In the old days, synthetic fiber companies produced what was collectively known as “man-made fibers.” Today, this has been relabeled to read less chauvinistically as “manufactured fibers.” There are two broad segmentations in the manufactured fiber industry: synthetic and artificial fibers. The synthetic category is comprised of fibers such as polyester, nylon, acrylic, and olefin, while the artificial category is made up of acetate and rayon. Synthetics are made (in varying degrees) using petroleum-derived raw materials such as ethylene glycol, caprolactam, etc. Often times, these fibers are referred to as noncellulosic fibers – meaning they are not naturally derived. On the other hand, artificial fibers are cellulosic in that the raw materials originate in nature, such as wood pulp, but are then subjected to powerful chemicals to break down wood pulp into cellulosic cotton-like fibers.

In either case, manufactured fibers have successfully filled production niches where natural fibers do not perform particularly well. For example, polyester, nylon and rayon are used in tire cord, while acetate is used in cigar filters and olefin is used in outdoor carpets, garbage bags, and rugs. Moreover, manufactured fibers have enjoyed robust sales in various home textile and industrial applications over the years. These are versatile productts well suited to a wide range of end use applications.

From the outset of their invention, manufactured fibers have also enjoyed a sizable share of the global apparel market. Rayon, for example, was first seen as a replacement for silk; so it was widely used in womens hosiery and intimate clothing. Acetate is often used in garment linings. Polyester and nylon are often used in outerwear as both a cold weather insulator, luggage, and rain repellent covers. For many years, acrylic was used as an alternative to wool, so often acrylic was used in sweaters, but also carpets. Over the years, however, use of these fibers has expanded in apparel end uses in a blended form with cotton. Easy care shirts, for example, were first created using a 60%-40% cotton/polyester blended fabric. Cotton feels good next to the skin, but wrinkles, while polyester resists wrinkling. Many feel a blended fabric gives consumers the best of both worlds.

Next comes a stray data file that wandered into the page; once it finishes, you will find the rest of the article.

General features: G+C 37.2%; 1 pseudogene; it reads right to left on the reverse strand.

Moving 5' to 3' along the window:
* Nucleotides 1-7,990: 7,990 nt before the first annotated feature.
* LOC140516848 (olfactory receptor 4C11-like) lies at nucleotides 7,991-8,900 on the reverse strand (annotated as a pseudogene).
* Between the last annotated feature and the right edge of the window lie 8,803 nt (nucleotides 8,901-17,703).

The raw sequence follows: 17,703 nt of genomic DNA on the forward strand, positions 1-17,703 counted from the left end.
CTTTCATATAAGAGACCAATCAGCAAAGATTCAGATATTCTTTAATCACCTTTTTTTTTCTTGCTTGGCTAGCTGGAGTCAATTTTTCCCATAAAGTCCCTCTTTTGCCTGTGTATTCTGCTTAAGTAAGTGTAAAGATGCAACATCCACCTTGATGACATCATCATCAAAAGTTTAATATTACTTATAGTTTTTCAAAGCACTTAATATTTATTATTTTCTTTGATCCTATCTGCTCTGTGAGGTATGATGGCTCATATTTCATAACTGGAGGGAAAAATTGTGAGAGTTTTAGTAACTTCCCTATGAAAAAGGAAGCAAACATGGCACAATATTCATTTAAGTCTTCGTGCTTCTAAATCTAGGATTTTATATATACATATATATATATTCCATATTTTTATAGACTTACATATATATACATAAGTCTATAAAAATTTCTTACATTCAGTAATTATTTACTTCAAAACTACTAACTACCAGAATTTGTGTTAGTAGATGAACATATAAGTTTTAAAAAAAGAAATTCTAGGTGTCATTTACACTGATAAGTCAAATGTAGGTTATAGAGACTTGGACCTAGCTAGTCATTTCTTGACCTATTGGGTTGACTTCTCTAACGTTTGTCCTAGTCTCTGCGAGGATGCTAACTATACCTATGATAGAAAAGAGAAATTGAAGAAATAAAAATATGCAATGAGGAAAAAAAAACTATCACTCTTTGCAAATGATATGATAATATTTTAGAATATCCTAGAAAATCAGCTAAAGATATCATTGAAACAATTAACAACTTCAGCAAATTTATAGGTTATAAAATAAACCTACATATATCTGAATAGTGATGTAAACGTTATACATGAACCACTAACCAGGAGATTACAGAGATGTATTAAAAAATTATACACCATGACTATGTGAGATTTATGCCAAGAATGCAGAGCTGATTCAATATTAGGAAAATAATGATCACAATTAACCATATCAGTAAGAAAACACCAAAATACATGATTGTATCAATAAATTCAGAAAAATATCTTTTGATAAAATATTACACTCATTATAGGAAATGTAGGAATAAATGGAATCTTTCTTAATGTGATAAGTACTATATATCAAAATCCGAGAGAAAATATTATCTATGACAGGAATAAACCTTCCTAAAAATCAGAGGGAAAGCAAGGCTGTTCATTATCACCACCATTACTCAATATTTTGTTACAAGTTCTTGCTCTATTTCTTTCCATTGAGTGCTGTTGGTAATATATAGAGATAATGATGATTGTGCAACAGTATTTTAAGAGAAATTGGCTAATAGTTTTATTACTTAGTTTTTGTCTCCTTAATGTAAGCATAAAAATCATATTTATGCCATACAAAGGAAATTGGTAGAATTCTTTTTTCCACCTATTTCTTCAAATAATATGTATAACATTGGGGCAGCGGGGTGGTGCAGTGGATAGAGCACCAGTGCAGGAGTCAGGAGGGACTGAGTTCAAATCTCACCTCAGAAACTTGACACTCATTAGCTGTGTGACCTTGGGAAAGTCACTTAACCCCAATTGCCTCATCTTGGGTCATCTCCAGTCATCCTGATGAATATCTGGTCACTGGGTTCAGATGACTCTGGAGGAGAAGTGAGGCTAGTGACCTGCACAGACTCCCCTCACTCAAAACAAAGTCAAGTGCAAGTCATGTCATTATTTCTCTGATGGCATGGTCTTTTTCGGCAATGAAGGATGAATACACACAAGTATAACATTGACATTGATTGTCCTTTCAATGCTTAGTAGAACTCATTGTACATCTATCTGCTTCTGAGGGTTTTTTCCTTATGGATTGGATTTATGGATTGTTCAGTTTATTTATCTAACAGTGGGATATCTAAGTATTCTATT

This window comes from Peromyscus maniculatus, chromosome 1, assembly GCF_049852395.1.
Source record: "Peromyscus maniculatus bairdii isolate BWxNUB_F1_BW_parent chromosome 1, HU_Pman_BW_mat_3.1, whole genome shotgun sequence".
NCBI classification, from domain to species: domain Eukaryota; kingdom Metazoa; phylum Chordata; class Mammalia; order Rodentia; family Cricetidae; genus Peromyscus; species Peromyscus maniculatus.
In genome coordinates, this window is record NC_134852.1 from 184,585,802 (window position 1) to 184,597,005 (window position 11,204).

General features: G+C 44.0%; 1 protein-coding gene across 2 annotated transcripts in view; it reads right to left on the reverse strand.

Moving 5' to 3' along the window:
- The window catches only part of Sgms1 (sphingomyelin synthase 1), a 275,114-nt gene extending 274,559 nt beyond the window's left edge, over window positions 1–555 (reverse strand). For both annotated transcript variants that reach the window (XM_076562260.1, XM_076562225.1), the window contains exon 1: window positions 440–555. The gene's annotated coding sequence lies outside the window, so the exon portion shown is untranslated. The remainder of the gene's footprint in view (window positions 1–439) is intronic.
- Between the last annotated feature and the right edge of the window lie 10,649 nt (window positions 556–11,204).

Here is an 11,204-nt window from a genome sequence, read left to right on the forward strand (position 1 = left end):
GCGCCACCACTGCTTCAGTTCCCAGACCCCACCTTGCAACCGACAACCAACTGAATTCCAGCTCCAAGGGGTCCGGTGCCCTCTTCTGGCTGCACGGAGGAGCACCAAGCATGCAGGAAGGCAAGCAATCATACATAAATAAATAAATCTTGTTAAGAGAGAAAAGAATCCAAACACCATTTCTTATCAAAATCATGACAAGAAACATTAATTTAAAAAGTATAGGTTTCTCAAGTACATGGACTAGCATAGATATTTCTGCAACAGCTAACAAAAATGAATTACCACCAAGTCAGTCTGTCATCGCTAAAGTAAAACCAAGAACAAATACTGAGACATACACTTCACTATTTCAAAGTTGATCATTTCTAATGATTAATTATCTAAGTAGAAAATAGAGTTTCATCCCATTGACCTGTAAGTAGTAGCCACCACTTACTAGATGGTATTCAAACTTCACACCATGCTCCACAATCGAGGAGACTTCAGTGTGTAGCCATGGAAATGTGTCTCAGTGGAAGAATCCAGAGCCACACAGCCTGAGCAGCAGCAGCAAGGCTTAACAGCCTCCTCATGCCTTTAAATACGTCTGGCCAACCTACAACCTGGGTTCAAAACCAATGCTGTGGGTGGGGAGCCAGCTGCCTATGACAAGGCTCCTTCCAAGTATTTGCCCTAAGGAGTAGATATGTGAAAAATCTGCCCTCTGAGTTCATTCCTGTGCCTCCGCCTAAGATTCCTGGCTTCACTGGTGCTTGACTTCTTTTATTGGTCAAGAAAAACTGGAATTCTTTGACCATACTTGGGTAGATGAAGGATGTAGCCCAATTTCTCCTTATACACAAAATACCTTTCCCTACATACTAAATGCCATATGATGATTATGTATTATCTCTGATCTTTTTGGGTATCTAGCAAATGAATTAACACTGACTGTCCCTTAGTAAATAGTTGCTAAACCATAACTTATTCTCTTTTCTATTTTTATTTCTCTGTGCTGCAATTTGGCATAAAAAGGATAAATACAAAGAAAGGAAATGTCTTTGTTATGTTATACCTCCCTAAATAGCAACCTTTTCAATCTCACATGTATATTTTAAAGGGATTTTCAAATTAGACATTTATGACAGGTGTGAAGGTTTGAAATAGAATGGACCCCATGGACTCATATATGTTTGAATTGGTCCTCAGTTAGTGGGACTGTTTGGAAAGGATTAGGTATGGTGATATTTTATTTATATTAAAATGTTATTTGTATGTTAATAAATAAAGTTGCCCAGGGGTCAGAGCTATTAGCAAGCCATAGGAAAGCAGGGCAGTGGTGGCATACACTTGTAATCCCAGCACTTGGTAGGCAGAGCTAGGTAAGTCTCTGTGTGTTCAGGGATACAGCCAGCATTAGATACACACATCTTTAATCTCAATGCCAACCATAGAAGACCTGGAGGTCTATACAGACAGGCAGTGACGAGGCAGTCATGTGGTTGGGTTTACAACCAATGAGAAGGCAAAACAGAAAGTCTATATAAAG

Thursday, February 27, 2014

Cotton's Muddled Message

As you read this article – and assuming you're dressed – please check to see what your clothes are made of. Go ahead, check. I'll wait. As you look for the fiber content label, I'd bet that your clothes more likely than not contain synthetic fiber. It may be under a trade name or it made be generic; but according to market statistics, about two-thirds of all textiles and apparel contain synthetics. I base this not on some public relations release from a polyester company but on official statistics collected by the U.S. Department of Commerce. As the United States imports so much of the world’s production of textiles and apparel, import statistics are a useful surrogate for market trends. According to the Commerce Department’s Office of Textiles and Apparel, the United States imported about 57 billion square meter equivalents (SME) of textiles and apparel in 2013, up from about 54 billion SME in 2011. Since 2011, cotton’s share of the import market actually fell while the market share for synthetics grew by 3% to reach 65% of all U.S. textile and apparel imports.

There are a lot of reasons why cotton has lost market share. The spike in cotton prices in 2011 helped propel synthetics to levels of consumption not seen in years. Synthetics have been cheaper. Price has played a significant role; there’s no getting around that. Technical performance factors also affect fiber-sourcing decisions. But there’s another reason that has helped to swing the market towards greater use of synthetic fibers: confusion. It’s not that sourcing executives don’t know the difference between synthetics and cotton, but rather that it’s hard for sourcing executives to distinguish amongst all the difference cotton messages in the market.